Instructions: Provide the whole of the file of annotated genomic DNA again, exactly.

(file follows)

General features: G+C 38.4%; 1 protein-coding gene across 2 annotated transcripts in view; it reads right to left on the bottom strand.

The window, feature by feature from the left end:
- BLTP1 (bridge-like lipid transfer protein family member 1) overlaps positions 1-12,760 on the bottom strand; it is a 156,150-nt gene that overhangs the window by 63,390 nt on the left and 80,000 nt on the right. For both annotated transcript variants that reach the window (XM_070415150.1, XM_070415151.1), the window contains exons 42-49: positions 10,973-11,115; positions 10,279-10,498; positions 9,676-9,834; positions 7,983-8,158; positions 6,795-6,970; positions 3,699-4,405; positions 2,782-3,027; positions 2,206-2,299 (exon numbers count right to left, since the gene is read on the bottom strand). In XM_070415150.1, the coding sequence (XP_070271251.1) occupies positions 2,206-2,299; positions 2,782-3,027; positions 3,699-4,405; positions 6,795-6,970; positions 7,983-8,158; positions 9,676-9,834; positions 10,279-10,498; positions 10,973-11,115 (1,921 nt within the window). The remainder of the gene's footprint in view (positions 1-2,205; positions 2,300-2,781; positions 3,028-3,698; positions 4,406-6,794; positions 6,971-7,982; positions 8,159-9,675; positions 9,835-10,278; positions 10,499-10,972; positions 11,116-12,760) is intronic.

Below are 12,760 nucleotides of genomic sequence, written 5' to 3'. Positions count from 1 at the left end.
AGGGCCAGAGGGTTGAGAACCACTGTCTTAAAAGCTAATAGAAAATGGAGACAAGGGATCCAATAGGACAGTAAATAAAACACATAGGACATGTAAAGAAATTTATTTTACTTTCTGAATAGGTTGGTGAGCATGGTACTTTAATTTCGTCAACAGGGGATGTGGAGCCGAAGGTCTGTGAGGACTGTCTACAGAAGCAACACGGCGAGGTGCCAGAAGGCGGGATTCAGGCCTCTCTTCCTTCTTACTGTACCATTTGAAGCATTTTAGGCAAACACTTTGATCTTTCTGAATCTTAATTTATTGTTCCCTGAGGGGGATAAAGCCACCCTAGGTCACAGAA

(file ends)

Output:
General features: G+C 38.4%; 1 protein-coding gene across 2 annotated transcripts in view; it reads right to left on the bottom strand.

The window, feature by feature from the left end:
- BLTP1 (bridge-like lipid transfer protein family member 1) overlaps positions 1-12,760 on the bottom strand; it is a 156,150-nt gene that overhangs the window by 63,390 nt on the left and 80,000 nt on the right. For both annotated transcript variants that reach the window (XM_070415150.1, XM_070415151.1), the window contains exons 42-49: positions 10,973-11,115; positions 10,279-10,498; positions 9,676-9,834; positions 7,983-8,158; positions 6,795-6,970; positions 3,699-4,405; positions 2,782-3,027; positions 2,206-2,299 (exon numbers count right to left, since the gene is read on the bottom strand). In XM_070415150.1, the coding sequence (XP_070271251.1) occupies positions 2,206-2,299; positions 2,782-3,027; positions 3,699-4,405; positions 6,795-6,970; positions 7,983-8,158; positions 9,676-9,834; positions 10,279-10,498; positions 10,973-11,115 (1,921 nt within the window). The remainder of the gene's footprint in view (positions 1-2,205; positions 2,300-2,781; positions 3,028-3,698; positions 4,406-6,794; positions 6,971-7,982; positions 8,159-9,675; positions 9,835-10,278; positions 10,499-10,972; positions 11,116-12,760) is intronic.

Below are 12,760 nucleotides of genomic sequence, written 5' to 3'. Positions count from 1 at the left end.
AGGGCCAGAGGGTTGAGAACCACTGTCTTAAAAGCTAATAGAAAATGGAGACAAGGGATCCAATAGGACAGTAAATAAAACACATAGGACATGTAAAGAAATTTATTTTACTTTCTGAATAGGTTGGTGAGCATGGTACTTTAATTTCGTCAACAGGGGATGTGGAGCCGAAGGTCTGTGAGGACTGTCTACAGAAGCAACACGGCGAGGTGCCAGAAGGCGGGATTCAGGCCTCTCTTCCTTCTTACTGTACCATTTGAAGCATTTTAGGCAAACACTTTGATCTTTCTGAATCTTAATTTATTGTTCCCTGAGGGGGATAAAGCCACCCTAGGTCACAGAA